Elyse Pignolet explores how engaging with social issues through her artwork is a way of confronting current political and social injustices. Pignolet discusses the potential for socially committed ceramics addressing themes in her work that deal with female transgression and empowerment, the dialectic between feminism and misogyny, inequality, gender stereotypes, and sexual harassment. She also asks: how does social media play a role in this 20,000-year-old medium?

Elyse Pignolet is an American with Filipino heritage, living and working in Los Angeles. She completed her BFA degree in ceramics at CSU Long Beach. Exploring the boundaries between ceramics, painting and sculpture, Pignolet attempts to place the permanence and traditions of ceramics with the fleeting and transitory nature of the contemporary world. Her work is in public collections including Los Angeles County Museum of Art and the Achenbach Foundation, San Francisco, CA.

February 8 & 10 – Garth Johnson – No Food in the Galleries: Reinventing the Museum Café

Garth Johnson guides us through the Everson Museum of Art’s new project “No Food in the Galleries: Reinventing the Museum Café”. The project uses the Museum café to change the way the Museum shows its ceramics and relates to the public. Garth discusses and present a rogue’s gallery of potters who place radical hospitality at the core of their practice.

Writer, curator, and educator Garth Johnson is the Paul Phillips and Sharon Sullivan Curator of Ceramics at the Everson Museum of Art in Syracuse, New York. Johnson is a self-described craft activist who explores craft’s influence and relevance in the 21st century. His recent exhibitions at the Everson include Renegades & Reformers: American Art Pottery, Earth Piece: Conceptual and Performative Works in Clay and Key Figures: Representational Ceramics 1932-1972.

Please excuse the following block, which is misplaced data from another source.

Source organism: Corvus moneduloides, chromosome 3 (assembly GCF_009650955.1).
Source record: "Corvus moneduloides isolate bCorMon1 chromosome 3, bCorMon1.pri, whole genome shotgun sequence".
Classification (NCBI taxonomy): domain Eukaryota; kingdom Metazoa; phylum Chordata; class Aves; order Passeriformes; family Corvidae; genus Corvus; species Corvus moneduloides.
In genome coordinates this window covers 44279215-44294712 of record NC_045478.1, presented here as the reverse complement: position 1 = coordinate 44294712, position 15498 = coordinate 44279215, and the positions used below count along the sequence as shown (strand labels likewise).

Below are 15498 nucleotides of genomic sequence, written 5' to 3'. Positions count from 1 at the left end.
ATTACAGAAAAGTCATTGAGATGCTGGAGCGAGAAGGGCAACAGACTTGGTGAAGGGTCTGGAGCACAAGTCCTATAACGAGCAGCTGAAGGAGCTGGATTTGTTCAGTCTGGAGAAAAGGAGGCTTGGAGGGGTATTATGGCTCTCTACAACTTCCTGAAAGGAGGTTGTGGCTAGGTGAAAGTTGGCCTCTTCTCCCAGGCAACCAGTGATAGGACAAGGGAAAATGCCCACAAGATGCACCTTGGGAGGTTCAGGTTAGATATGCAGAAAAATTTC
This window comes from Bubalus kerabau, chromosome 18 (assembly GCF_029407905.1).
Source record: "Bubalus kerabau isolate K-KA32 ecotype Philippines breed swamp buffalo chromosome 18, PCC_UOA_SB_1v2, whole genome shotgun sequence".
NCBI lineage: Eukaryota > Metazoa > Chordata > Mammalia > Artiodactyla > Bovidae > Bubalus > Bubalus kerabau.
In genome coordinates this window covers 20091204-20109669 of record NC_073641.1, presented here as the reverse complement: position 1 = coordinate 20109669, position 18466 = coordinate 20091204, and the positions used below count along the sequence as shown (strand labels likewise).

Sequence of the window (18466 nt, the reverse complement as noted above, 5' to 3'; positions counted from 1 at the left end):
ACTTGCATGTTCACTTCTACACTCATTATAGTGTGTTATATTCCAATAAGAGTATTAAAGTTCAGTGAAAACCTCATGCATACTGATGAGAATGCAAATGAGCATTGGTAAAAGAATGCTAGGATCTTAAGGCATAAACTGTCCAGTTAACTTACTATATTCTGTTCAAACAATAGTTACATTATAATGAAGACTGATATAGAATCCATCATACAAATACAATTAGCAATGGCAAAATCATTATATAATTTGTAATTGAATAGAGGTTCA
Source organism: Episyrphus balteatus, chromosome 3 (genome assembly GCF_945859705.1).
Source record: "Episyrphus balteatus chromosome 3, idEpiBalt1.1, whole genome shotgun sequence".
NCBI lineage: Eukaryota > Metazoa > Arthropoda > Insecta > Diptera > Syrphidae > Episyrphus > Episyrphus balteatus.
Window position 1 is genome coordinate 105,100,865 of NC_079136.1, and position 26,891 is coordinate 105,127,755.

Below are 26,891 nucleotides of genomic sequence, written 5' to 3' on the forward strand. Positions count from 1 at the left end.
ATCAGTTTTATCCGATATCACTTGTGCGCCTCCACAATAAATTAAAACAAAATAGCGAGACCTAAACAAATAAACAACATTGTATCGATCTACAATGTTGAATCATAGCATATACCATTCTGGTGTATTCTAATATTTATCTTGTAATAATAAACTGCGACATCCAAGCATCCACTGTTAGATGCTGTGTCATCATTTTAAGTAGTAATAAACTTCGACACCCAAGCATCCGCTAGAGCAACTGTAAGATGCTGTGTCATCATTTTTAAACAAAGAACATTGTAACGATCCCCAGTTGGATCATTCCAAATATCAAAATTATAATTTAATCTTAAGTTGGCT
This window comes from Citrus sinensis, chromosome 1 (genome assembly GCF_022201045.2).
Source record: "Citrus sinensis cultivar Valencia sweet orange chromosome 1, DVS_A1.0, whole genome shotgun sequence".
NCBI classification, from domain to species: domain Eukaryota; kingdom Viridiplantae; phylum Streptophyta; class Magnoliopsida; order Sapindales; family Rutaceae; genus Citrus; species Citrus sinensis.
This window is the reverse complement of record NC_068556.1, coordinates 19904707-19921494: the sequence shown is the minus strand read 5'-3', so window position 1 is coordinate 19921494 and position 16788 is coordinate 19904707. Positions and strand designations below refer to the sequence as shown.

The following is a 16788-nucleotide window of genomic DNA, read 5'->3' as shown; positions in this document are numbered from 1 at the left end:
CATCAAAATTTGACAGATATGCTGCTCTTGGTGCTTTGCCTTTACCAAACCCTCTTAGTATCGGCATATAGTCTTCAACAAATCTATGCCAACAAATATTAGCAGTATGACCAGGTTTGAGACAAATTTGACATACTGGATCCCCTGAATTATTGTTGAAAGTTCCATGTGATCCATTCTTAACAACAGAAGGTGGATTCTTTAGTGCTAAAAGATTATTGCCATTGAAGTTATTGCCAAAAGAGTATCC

March 8 & 10 – Kathy King – TMI? Gender and Sexuality in Ceramics

Take a brief tour through the history of ceramics to the contemporary to investigate gender and sexuality within ceramics as it pertains to the time and culture in which it was made. King then turns that lens toward her own narrative imagery intended to provoke impressions of gender, sexuality, and the influence of popular culture on our sense of self.

Kathy King has worked for twenty-five years exploring her personal narratives based on feminism, gender and sexuality presented through carvings on utilitarian vessels, mixed media installation and printmaking. King is both the Director of the Harvard Ceramics Program and a studio artist in the Boston area.

April 5 & 7 – Nathan Murray – BIPOC of Nebraska

Nathan Murray talks about his experiences creating figurative ceramic work that touches on societal issues of race by representing the stories and experiences of BIPOC Nebraskans in clay.  He explores the need for intersectional activism and creating ties of mutual support, along with the unique role art can play in engaging with people of diverse identities.  Nathan discusses the importance of representation, finding inspiration within the process of creating his work.

Nathan Murray is a socially engaged artist and educator living in Lincoln, NE.  Nathan received his MFA from University of Florida. He has been an artist in residence at the Lux Center for the Arts, NE, He exhibits work nationally and has been widely published in magazines, books and online.

Additional Information: This workshop will meet 3 – 4PM MST on Mondays and Wednesdays. Zoom Video Conferencing software (download free from will be used to facilitate the class sessions.

Further details will be emailed to registrants.


The Crossroads by Nathan Murray